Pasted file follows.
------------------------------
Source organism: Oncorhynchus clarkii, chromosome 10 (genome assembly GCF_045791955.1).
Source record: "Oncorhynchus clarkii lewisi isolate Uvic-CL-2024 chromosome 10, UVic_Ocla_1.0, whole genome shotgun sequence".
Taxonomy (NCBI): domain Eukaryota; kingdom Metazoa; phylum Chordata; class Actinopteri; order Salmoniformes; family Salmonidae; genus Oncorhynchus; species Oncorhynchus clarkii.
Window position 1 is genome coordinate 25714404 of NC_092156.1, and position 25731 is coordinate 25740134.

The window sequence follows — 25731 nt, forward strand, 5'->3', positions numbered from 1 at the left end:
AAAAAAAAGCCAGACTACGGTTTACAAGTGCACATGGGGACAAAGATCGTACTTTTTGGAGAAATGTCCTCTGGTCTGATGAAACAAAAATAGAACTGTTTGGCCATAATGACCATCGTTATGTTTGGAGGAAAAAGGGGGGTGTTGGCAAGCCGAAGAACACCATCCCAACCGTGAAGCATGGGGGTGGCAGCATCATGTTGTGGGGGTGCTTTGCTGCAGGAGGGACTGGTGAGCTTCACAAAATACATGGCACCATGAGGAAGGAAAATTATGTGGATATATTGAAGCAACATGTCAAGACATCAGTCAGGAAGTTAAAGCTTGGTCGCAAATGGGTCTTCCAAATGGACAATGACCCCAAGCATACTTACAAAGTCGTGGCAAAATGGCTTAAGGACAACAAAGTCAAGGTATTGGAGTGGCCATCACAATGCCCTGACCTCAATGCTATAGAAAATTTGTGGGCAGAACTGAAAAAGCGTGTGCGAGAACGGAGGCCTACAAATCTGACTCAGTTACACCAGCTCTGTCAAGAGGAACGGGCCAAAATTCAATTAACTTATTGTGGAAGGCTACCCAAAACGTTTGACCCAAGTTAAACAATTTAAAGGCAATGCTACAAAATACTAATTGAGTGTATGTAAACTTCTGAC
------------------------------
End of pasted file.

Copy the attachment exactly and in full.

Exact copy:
Source organism: Oncorhynchus clarkii, chromosome 10 (genome assembly GCF_045791955.1).
Source record: "Oncorhynchus clarkii lewisi isolate Uvic-CL-2024 chromosome 10, UVic_Ocla_1.0, whole genome shotgun sequence".
Taxonomy (NCBI): domain Eukaryota; kingdom Metazoa; phylum Chordata; class Actinopteri; order Salmoniformes; family Salmonidae; genus Oncorhynchus; species Oncorhynchus clarkii.
Window position 1 is genome coordinate 25714404 of NC_092156.1, and position 25731 is coordinate 25740134.

The window sequence follows — 25731 nt, forward strand, 5'->3', positions numbered from 1 at the left end:
AAAAAAAAGCCAGACTACGGTTTACAAGTGCACATGGGGACAAAGATCGTACTTTTTGGAGAAATGTCCTCTGGTCTGATGAAACAAAAATAGAACTGTTTGGCCATAATGACCATCGTTATGTTTGGAGGAAAAAGGGGGGTGTTGGCAAGCCGAAGAACACCATCCCAACCGTGAAGCATGGGGGTGGCAGCATCATGTTGTGGGGGTGCTTTGCTGCAGGAGGGACTGGTGAGCTTCACAAAATACATGGCACCATGAGGAAGGAAAATTATGTGGATATATTGAAGCAACATGTCAAGACATCAGTCAGGAAGTTAAAGCTTGGTCGCAAATGGGTCTTCCAAATGGACAATGACCCCAAGCATACTTACAAAGTCGTGGCAAAATGGCTTAAGGACAACAAAGTCAAGGTATTGGAGTGGCCATCACAATGCCCTGACCTCAATGCTATAGAAAATTTGTGGGCAGAACTGAAAAAGCGTGTGCGAGAACGGAGGCCTACAAATCTGACTCAGTTACACCAGCTCTGTCAAGAGGAACGGGCCAAAATTCAATTAACTTATTGTGGAAGGCTACCCAAAACGTTTGACCCAAGTTAAACAATTTAAAGGCAATGCTACAAAATACTAATTGAGTGTATGTAAACTTCTGAC